analyzed circular- stapled anastomoses with and without bioabsorbable staple-line reinforcement (SeamGuard®, W. L. Gore & Associates, Flagstaff, AZ) in a porcine model.
MethodsGastrojejunal anastomoses were constructed using a #25 EEA Proximate ILS® (Ethicon Endo-Surgery, Cincinnati, OH) mechanical stapling device with and without Bioabsorbable SeamGuard® (BSG). Gastrojejunal anastomoses were resected acutely and at 1week, and burst-pressure testing and histological analysis
were performed. Standardized grading systems for inflammation, collagen deposition, vascularity, and serosal inflammation
were used to compare the two anastomosis types.
ResultsAcute burst pressures were significantly higher with BSG than with staples alone (1.37 versus 0.39 psi, p=0.0075). Burst pressures at 1week were significantly lower with BSG than with staples alone (2.24 versus 3.86 psi, p=0.0353); however, both readings were above normal physiologic intestinal pressures. There was no statistical difference
in inflammation (13.4 versus 15.6, p=0.073), width of mucosa (3.2mm versus 3.2mm, p=0.974), adhesion formation (0 versus 0.5, p=0.575), number of blood vessels (0.5 versus 1.0, p=0.056), or serosal inflammation (2.0 versus 1.0, p=0.27) between the stapled anastomoses and those buttressed with BSG. Stapled-only anastomoses had statistically more collagen
(2.0 versus 1.0, p=0.005) than the anastomoses supported with BSG.
ConclusionsThe addition of BSG as a staple-line reinforcement acutely improves the burst strength of a circular anastomosis but not at
1week. At 1week, a decrease in collagen content with the BSG-buttressed stapled anastomosis was the only difference in the
histologic parameters studied with no difference in vascularity, adhesions, or inflammation. The long-term effect of BSG on
anastomotic strength or scarring is yet to be determined. The clinical implications may include decreased stricture formation
and also decreased strength at anastomoses.
[Show abstract][Hide abstract] ABSTRACT: Peritoneal macrophages play an important role in the immune response after abdominal operations. The stress response after these operations has been associated with impaired phagocytosis by peritoneal macrophages. This study examined the influence of minimally invasive techniques and preoperative corticosteroid administration on postoperative peritoneal macrophage phagocytic activity.
After IACUC approval, 66 Sprague Dawley rats were randomly divided into 7 groups: baseline animals (B), anesthesia controls (AC), open cecectomy (OC), and laparoscopic cecectomy (LC). Within the AC, OC, and LC groups, half received intraperitoneal (IP) dexamethasone (10 mg/kg) 1 hour before surgery (+S), and the other half received an equal volume of normal saline IP (-S). Animals were observed postoperatively for 24 hours and were then euthanized. Peritoneal macrophages were harvested via intraperitoneal lavage. A phagocytosis assay was performed to calculate the net phagocytosis and percent response to the effector agent. Statistical analysis was performed using analysis of variance and a Student t test between groups. A P value of <.05 was considered significant.
Significant differences were observed between groups. The B group had a response rate of 94.2% +/- 56.7%, which was not different from the AC groups (-S, P = .28; +S, P = .16) or the LC-S group (P = .9). The lowest phagocytic activity rate was in the OC-S group with a response rate of 33.8% +/- 28.5%. The highest phagocytic response rates occurred in the AC +S (145.2% +/- 60.2%) and LC +S (198.1% +/- 103.5%). These were not significantly different from each other (P = .3). The LC +S group had a significantly higher percent response than all of the other groups. The phagocytic response rate of the OC +S group was not different from either the AC-S group (P = .07) or the LC-S group (P = .8); however, it was less than the AC +S group (P = .02) and the LC +S group (P = .003).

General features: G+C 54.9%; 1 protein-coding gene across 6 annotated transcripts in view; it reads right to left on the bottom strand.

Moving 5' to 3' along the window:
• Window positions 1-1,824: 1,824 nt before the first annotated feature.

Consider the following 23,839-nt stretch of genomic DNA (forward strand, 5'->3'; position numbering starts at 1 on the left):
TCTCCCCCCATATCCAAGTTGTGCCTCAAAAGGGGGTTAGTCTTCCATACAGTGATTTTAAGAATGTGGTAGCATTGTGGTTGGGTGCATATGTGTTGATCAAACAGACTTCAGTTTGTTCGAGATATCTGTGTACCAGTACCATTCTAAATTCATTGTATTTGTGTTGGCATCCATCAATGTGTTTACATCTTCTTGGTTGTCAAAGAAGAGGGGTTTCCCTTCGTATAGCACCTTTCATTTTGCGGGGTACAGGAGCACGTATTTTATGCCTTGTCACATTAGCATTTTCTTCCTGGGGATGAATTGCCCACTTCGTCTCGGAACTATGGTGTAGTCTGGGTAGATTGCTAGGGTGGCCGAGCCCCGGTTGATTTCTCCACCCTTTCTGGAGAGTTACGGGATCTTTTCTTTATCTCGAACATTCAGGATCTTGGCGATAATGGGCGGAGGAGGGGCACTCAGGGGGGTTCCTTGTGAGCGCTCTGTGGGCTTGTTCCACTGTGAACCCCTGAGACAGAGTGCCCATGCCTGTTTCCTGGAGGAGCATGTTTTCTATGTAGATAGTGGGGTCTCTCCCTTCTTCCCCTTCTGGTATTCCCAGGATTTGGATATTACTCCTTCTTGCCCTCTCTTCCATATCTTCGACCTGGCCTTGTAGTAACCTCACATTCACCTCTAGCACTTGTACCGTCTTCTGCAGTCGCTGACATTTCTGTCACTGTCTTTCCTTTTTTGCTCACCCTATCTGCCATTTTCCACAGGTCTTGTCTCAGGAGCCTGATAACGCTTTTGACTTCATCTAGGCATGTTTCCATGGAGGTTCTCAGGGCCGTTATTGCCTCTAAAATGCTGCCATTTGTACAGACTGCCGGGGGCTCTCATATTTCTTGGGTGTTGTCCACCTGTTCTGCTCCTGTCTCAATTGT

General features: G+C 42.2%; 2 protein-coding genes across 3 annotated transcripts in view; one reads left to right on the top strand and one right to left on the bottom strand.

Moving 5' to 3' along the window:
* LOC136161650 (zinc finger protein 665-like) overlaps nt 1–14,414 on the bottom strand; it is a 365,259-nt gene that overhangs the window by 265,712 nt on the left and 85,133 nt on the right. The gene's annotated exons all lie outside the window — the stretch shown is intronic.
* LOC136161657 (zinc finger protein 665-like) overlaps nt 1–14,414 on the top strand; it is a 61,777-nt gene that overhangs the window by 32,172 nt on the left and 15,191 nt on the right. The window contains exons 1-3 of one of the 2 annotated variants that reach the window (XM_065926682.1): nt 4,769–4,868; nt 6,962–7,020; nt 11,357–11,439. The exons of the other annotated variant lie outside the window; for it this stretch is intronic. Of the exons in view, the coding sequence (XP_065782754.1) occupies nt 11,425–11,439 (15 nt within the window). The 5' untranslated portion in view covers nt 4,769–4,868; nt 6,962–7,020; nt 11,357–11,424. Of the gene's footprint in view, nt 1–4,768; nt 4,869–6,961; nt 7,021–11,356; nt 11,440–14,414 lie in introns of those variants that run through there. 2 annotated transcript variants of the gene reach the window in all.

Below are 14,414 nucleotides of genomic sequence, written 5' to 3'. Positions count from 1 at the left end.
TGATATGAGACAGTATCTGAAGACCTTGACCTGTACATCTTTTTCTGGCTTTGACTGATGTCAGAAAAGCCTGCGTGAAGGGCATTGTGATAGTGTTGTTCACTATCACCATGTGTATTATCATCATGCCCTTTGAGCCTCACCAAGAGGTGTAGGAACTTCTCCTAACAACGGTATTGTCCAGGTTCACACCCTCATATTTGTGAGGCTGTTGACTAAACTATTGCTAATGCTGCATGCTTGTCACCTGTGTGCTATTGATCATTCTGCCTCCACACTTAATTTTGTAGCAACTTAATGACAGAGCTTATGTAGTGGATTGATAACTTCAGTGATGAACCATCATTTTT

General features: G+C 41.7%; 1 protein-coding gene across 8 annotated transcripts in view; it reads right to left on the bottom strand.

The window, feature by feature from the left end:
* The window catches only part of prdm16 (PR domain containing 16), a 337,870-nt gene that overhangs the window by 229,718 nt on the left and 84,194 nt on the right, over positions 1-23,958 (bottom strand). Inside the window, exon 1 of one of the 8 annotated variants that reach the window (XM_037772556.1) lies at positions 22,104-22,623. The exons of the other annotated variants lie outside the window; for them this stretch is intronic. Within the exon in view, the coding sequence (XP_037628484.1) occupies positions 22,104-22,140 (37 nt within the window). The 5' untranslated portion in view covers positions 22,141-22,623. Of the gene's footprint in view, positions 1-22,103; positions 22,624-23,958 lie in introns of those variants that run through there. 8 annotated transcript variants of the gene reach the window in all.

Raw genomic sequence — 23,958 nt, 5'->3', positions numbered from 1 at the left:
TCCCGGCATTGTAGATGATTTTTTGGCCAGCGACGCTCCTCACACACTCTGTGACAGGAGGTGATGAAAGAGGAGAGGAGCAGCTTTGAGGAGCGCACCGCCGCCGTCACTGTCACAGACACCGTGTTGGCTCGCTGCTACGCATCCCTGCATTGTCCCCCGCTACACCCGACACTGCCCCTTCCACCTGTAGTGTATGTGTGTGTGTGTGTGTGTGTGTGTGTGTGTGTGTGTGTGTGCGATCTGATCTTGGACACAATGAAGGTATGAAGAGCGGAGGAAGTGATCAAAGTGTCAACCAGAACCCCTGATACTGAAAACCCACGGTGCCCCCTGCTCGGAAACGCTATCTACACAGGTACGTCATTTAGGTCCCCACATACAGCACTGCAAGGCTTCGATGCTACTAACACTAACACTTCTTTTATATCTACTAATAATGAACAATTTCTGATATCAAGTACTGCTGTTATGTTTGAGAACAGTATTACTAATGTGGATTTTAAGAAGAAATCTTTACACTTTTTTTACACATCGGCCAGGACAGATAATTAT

Open cecectomy resulted in greater impairment of the phagocytic activity of peritoneal macrophages than laparoscopic cecectomy. The addition of preoperative corticosteroids improved phagocytic activity back to baseline function. The combination of minimally invasive surgical technique and preoperative corticosteroid administration resulted in the greatest postoperative phagocytic function of peritoneal macrophages in a rat model.
American journal of surgery 01/2009; 196(6):920-4; discussion 924-5. DOI:10.1016/j.amjsurg.2008.07.023 · 2.41 Impact Factor
[Show abstract][Hide abstract] ABSTRACT: BackgroundBipolar electrosurgical devices and ultrasonic devices are routinely used in open and advanced laparoscopic surgery for hemostasis.
New electrosurgical and ultrasonic instruments demonstrate improved quality and efficiency in blood vessel sealing.
MethodsThe 5-mm laparoscopic Gyrus PKS™ Cutting Forceps (PK), Gyrus Plasma Trissector™ (GP), Harmonic Scalpel® (HS), EnSeal™ Tissue Sealing and Hemostasis System (RX), LigaSure™ V with LigaSure™ Vessel Sealing Generator (LS), LigaSure™
V with Force Triad™ Generator (FT), and Ligamax™ 5 Endoscopic Multiple Clip Applier (LM) were tested to compare burst pressure,
sealing time, and failure rate. Each device was used to seal 13 small (2–3mm diameter), 13 medium (4–5mm diameter), and
13 large (6–7mm diameter) arteries from euthanized pigs. A p value <0.05 was considered statistically significant.
ResultsMean burst pressures were not statistically different for 2–3mm or 6–7mm vessels. For 4–5mm vessels, LS had the highest
mean burst pressure recorded. Mean seal times were shorter for every vessel size when FT was compared with LS (p<0.05). The shortest sealing times for 2–3mm vessels were recorded for GP. The shortest sealing times for medium and large
vessels were observed with FT. The highest percentage failure rate for each vessel size occurred with GP. For 4–5mm diameter
vessels, the failure rate was 48% for GP, 41% for PK, and 22% for HS. For 6–7mm diameter vessels, the failure rate was 92%
for GP, 41% for PK, and 8% for HS. LM and FT had no recorded failures.
ConclusionAmong the new 5-mm laparoscopic electrosurgical and ultrasonic instruments available for testing, RX, LS, and FT produced
the highest mean burst pressures. FT had the shortest mean seal times for medium and large vessels. Minimal or no seal failures
occurred with HS, RX, LS, LM, and FT.